Philippines tells nationals to shun red, yellow in Thailand
Thai anti-government protesters wave national flags during a rally in Bangkok on January 7, 2014
"Participating and/or showing support in any form to any of the parties is strongly discouraged," the mission said in a travel advisory on its website.
"For (your) information, the red and yellow colours are closely identified with some of the parties involved," it said in a note directed at Filipino travellers as well as residents there and other parts of Thailand.
The protests are aimed at overthrowing Thai Prime Minister Yingluck Shinawatra, sister of ousted former leader Thaksin Shinawatra, and her government.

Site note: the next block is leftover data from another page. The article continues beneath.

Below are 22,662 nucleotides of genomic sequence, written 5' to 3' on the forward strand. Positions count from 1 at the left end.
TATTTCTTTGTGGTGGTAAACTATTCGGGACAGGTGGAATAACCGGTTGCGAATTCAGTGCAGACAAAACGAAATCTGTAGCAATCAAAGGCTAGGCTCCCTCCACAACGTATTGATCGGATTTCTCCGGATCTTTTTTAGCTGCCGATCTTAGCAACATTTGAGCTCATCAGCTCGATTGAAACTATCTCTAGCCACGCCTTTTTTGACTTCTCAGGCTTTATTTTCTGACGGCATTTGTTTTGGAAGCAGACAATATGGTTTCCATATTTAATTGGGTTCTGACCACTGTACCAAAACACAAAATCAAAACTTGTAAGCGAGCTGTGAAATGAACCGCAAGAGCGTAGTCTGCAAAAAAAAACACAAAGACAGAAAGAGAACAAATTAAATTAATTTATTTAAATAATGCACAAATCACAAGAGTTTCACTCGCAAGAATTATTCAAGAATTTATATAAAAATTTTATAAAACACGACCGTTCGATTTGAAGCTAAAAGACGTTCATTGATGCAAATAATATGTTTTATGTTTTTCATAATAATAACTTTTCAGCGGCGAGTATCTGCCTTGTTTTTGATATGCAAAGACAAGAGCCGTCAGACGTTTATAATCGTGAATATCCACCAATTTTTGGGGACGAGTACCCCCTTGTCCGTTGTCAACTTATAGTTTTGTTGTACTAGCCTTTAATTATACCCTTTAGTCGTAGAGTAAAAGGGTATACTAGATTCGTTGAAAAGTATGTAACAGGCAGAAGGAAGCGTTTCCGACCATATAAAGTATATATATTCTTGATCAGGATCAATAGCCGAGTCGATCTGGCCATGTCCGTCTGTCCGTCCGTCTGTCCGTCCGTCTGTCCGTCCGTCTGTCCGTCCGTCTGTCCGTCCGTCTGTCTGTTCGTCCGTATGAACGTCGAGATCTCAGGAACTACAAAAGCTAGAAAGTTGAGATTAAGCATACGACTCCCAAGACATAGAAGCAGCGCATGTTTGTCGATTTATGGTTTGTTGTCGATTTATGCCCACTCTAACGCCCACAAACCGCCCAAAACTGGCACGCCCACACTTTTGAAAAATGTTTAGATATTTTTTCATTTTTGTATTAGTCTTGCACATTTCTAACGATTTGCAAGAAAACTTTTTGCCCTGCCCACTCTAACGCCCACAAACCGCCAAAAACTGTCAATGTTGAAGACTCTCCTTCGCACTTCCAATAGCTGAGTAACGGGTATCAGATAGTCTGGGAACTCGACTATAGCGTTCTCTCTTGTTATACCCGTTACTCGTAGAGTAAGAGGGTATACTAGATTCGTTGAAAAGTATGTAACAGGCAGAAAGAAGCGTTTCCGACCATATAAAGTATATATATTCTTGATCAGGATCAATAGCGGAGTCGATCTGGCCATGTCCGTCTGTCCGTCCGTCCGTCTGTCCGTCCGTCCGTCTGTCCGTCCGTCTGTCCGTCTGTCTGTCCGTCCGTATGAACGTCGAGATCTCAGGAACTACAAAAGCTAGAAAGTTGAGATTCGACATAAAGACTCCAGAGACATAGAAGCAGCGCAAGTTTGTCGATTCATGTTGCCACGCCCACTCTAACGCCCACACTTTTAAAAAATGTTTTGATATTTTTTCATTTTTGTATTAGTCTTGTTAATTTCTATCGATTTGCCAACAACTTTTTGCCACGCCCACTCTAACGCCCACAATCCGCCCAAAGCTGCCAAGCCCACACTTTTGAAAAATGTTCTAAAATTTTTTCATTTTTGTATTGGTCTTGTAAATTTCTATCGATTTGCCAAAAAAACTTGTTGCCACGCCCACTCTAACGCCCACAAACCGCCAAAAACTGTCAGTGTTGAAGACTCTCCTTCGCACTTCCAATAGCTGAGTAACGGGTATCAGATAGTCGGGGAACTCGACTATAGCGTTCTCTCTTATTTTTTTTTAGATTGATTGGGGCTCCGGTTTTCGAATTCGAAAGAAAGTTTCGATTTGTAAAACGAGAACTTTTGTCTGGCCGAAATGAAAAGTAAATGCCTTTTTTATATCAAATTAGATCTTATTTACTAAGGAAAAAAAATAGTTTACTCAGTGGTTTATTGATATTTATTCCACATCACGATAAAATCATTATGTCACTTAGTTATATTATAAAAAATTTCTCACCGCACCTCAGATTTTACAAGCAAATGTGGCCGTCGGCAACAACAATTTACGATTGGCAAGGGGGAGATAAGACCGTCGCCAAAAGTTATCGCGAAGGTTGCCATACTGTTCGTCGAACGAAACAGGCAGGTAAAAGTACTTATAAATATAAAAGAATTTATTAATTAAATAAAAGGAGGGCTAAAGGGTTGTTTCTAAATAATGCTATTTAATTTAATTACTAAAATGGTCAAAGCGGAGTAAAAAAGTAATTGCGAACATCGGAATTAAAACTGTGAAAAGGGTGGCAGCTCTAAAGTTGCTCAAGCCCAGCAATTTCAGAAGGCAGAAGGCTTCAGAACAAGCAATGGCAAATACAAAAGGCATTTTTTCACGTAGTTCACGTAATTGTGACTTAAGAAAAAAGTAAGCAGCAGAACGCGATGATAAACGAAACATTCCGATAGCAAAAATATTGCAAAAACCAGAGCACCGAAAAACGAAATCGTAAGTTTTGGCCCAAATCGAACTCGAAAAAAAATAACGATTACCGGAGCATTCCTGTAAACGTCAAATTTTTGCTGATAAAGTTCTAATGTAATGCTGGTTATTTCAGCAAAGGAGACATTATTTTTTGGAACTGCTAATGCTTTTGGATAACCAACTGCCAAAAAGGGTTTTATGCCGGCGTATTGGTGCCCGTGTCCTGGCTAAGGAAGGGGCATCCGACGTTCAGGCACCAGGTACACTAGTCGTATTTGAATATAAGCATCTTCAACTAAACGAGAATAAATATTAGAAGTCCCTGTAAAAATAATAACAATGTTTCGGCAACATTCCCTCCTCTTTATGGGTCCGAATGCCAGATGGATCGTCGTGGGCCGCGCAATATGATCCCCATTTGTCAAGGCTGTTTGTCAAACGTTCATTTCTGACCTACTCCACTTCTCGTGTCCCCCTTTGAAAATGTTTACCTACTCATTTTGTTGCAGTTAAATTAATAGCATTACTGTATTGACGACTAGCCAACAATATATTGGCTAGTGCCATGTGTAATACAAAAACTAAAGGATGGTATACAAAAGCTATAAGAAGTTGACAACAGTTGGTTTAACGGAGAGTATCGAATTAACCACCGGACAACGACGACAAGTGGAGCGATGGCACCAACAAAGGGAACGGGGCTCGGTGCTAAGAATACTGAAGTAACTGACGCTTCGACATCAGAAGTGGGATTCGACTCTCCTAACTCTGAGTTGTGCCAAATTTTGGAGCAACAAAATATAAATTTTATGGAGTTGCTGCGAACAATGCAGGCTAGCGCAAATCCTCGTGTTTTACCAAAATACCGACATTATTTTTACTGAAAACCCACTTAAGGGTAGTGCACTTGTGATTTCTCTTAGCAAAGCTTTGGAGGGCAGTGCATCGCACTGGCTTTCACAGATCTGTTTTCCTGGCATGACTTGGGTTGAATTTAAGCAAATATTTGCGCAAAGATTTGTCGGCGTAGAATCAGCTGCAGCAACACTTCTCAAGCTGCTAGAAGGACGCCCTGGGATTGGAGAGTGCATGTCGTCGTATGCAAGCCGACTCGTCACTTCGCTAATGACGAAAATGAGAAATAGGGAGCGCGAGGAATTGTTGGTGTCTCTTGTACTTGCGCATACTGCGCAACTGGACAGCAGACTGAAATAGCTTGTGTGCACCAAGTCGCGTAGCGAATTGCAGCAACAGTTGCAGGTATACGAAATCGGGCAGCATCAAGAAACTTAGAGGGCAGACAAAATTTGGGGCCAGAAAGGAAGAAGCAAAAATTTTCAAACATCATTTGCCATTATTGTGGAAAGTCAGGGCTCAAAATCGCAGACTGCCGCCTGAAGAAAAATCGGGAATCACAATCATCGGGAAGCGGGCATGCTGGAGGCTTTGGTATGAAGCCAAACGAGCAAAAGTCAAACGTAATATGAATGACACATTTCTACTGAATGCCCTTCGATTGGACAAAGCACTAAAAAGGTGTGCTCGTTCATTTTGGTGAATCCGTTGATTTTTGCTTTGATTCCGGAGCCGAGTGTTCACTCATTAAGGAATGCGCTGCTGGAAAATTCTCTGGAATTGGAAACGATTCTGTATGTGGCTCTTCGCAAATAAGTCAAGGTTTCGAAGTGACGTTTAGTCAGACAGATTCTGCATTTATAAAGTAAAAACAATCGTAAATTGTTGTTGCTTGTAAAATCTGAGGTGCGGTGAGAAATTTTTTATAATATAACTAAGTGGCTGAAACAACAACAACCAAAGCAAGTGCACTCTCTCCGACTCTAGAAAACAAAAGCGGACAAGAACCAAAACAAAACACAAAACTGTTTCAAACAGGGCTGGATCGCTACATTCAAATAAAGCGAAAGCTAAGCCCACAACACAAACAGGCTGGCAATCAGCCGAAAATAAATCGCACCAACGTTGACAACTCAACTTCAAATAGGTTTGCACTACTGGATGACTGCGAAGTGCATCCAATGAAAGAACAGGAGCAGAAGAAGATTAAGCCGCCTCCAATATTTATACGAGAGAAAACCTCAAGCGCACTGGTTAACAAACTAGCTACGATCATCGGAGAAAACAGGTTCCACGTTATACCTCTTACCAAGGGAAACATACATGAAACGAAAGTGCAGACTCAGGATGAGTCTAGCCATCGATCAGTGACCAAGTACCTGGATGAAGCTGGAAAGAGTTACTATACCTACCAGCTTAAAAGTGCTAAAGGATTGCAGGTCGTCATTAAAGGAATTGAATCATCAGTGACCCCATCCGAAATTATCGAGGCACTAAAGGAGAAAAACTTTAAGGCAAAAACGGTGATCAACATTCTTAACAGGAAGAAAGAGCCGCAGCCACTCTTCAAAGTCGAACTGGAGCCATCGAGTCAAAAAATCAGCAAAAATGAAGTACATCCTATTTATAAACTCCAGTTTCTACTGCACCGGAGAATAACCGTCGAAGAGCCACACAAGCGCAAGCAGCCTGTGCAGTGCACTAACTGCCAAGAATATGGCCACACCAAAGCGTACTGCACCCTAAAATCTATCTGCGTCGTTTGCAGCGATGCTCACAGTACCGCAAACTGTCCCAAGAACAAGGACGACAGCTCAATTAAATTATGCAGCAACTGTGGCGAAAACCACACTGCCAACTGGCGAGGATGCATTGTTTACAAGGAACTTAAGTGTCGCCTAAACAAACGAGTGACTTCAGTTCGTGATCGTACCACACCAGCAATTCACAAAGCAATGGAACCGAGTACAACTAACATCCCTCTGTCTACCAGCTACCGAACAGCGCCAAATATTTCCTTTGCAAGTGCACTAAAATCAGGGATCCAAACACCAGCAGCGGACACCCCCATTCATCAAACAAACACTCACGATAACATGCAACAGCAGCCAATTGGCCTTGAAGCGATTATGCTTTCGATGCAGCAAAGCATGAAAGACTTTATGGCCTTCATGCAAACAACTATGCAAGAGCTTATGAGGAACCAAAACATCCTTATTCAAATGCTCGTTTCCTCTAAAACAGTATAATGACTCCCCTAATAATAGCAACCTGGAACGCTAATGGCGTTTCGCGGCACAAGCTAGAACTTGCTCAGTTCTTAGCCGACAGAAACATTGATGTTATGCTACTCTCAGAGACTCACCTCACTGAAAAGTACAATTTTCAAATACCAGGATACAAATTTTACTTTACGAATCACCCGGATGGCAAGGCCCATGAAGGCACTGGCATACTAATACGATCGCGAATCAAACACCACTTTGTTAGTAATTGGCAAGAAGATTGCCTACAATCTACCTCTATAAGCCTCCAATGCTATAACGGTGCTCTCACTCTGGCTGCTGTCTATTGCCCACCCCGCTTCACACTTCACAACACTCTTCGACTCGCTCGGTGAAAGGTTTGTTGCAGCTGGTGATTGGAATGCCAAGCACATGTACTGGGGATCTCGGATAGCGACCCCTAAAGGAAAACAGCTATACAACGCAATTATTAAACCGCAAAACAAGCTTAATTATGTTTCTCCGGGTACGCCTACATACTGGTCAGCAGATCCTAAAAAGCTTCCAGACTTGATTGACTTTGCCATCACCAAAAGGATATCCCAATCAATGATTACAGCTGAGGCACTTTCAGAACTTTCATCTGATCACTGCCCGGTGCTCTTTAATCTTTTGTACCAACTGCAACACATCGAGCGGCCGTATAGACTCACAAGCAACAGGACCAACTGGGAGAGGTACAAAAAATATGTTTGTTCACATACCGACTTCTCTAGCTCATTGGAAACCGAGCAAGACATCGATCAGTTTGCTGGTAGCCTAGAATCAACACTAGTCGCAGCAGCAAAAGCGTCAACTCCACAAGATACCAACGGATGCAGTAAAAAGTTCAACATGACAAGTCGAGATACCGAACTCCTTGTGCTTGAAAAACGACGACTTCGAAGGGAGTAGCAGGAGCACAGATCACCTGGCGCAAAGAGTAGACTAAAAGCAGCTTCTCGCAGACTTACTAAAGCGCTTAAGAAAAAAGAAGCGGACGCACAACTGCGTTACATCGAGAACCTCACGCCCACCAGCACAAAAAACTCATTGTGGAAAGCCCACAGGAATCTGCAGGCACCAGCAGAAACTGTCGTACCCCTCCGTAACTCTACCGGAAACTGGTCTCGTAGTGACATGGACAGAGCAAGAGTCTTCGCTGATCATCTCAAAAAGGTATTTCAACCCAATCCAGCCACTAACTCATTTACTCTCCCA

Thaksin's overthrow in 2006 by generals loyal to the king ushered in years of political turmoil and rival street protests by the royalist "Yellow Shirts" and Thaksin's supporters, known as the "Red Shirts".
Yellow and red are also popular colours in the Philippines, associated with religious festivals in the Catholic country.
And just like in Thailand, the hues are rich in historical and political symbolism.
Yellow is the signature colour of supporters of Philippine President Benigno Aquino and his late mother Corazon Aquino.
Red is the campaign colour of his family's arch-political foe, the heirs of the late strongman Ferdinand Marcos.
Marcos' 20-year rule was ended by a bloodless popular revolt by yellow-clad street protesters that propelled the younger Aquino's mother to the presidency in 1986.
The embassy also reiterated an earlier warning by the Philippine foreign department for Filipinos to avoid non-essential travel to Bangkok and to steer clear of street protests.
Anti-government demonstrators have announced plans to stage protests in Bangkok from Monday to block February elections called by the government.
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